By Mandy Woodhouse
Wow, I realized today, Saturday the 29th of December 2007, that
I am truly flawed.
I had brunch with my dear friend Kia today. We often try to meet up once a week or at least a fortnight to chat about life. I love meeting with Kia because it's one of those great friendships that's just not hard (well, it shouldn't be hard after having shared a room for two years!). I always enjoy meeting up with Kia, and today was much overdue.
We chatted about all sorts of things, or should I say I chatted about all sorts of things. However, it was at a specific point.45 minutes into the meeting after all my eggs were gone and she had licked all the yoghurt off her spoon while I played with the burnt crusts of my left over toast and our skin tingled as it baked in the beach sun. when I realized that my meeting with Kia had been just that. MY time with Kia. I found myself asking her (finally) how she was doing and if she enjoyed Christmas and how long her break was for and what Church service she'd be at over the weekend and if she was planning on going to be on the beach all of that afternoon. I didn't feel guilty or obliged (I love Kia and was genuinely interested in her day), but that's when it hit me. The revelation was quite firm and heavy, yet it was also a refreshing wave that came crashing down on me I am flawed.
Before I go any further, I just want to make it very clear that I haven't spent 29 years thinking that I am perfect. In fact, I've probably spent my first 19 years of life thinking that I was screwed up. I went on to spend the next 5 years thinking that no one could see my imperfections if I just became a "leader" in Church, or a pastor or minister of some sort (yes yes I know, flawed AND daft), and then I spent the last 3 years in Australia struggling to renew my mind and unravel the heavily twisted knot of lies that I had always been told and believed about myself, especially the lie that I had something to prove to make up for my failures. So when I say at age 29 that I am "flawed," what I'm really saying is that I am actually learning to be FREE.
I had a conversation awhile back with my amazing husband about our sin nature. I remember quoting something that I had heard at one of my past Churches back home that I thought was quite profound. The quote, which I was certain would impress my husband, actually showed the measure to which I believed lies in my heart. The quote, which I had thought brought me freedom, actually confirmed a lie that I had believed about my identity in Christ. Since that time, while I'm sure my amazing man has prayed for my "lights to come on" so to speak, I have wrestled with pride.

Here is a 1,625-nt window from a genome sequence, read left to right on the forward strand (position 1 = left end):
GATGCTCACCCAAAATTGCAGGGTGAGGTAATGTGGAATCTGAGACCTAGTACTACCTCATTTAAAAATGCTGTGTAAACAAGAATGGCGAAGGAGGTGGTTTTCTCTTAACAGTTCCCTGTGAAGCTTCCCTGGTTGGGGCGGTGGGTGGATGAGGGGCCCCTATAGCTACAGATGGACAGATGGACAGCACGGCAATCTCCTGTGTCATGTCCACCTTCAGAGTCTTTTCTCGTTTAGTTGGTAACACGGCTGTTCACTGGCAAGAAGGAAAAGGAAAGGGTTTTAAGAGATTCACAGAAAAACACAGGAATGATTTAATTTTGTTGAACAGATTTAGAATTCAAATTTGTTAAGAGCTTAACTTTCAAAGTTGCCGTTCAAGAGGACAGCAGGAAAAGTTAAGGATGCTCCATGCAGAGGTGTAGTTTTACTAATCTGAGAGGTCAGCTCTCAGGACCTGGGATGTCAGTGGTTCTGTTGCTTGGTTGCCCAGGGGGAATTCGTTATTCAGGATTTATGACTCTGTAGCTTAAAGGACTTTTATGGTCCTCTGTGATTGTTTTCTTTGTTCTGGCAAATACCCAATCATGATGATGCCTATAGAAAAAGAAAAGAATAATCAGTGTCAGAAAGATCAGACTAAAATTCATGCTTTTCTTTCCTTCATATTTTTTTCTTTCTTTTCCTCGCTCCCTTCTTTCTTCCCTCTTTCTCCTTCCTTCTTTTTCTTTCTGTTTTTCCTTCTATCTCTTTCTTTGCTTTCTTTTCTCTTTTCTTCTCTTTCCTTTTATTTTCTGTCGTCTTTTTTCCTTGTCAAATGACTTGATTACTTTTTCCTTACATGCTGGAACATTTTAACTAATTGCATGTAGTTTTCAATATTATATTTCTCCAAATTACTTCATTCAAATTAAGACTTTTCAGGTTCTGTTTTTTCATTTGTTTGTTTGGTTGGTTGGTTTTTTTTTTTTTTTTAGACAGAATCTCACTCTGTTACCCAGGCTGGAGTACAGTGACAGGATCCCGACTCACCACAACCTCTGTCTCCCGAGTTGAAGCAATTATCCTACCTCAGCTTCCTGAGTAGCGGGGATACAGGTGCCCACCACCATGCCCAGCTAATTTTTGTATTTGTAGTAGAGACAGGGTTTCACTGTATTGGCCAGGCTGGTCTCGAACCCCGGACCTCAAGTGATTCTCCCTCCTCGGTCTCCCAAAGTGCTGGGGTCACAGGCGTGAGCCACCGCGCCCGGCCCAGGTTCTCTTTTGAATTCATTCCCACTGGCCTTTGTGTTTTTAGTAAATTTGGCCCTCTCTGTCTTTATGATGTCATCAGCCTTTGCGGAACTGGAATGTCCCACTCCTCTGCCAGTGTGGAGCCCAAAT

Perhaps author Beth Moore puts it best: "The most effective means the enemy has to keep believers from being full of the Holy Spirit is to keep us full of ourselves." Jeremiah 49:16 says that the pride in your heart deceives you. I always thought that being "full of yourself" meant either thinking too highly of yourself (conceit or vanity), or putting down on yourself (false humility). But what I've been learning lately is that our heart deceives us when we fight in our own strength to hide or justify the very thing that Jesus died to set us free from our flawed selves.
Too much of my life has been spent trying to prove that I am "above" my flaws, hence putting a pressure on myself that has often had me internally tied in knots, even literally sick in bed. Somehow my mind knew that I was flawed, but the lie I had believed said that since I am now a "saint" in Christ (and a Church LEADER at that), I was only expected to sin occasionally. As you can imagine, this is hellish torture for someone as selfish as me! And I use the term "hellish" because that's exactly where the lie and torture belongs in the pits of hell.
I've also been reading a book called "Blue Like Jazz" by Donald Miller. If you haven't read it, you simply must. This book is a God-send for me because the author is so incredibly real. Personally, I've never lied about my failures; I've just learned to manipulate and use my flaws to make me appear to be "real," therefore a more noble "leader", which then (in my twisted thoughts) somehow may prove to others that I am "ok" despite my failures, if that makes sense. Little did I realize that I was metaphorically returning the chains to my wrists and ankles that Jesus had already taken off of me. "God's most liberated servants are those who also know they have nothing to prove" (Beth Moore again).
I just read Romans chapters 7 & 8 with new eyes. "I know that nothing good lives in me, that is, in my sinful nature. For I have the desire to do good but I cannot carry it out. What a wretched man I am! Who will save me from this body of death? Thanks be to God through Jesus Christ our Lord!"
As one of my favorite pastors once spontaneously shouted out at me in a Bible College lecture, "YOU WILL STUFF UP! YOU WILL MAKE MISTAKES! Your only hope is GRACE." And it's because of this grace that I can say over and over again, I am flawed, I am flawed, I am flawed, I am flawed, I am flawed, I am flawed, I am flawed, I am flawed, I am flawed, I am flawed, I am flawed, I am flawed, I am flawed, I am flawed, I am flawed, I am flawed!
I'm really glad that I had brunch with Kia today. I'm glad my husband has been praying for me, and I'm glad for books like "Blue Like Jazz." I'm glad that I can admit to you that I'm selfish. I can openly say that I usually think about my own pleasures, I am a coward when it comes to confrontation, and I often worry too much what others think of me. I am FLAWED and that fact makes Jesus (and myself) so much more beautiful to me J
Mandy Woodhouse is just a normal girl living in Sydney, Australia, who loves Jesus and wants to honor Him with her writing and with her life.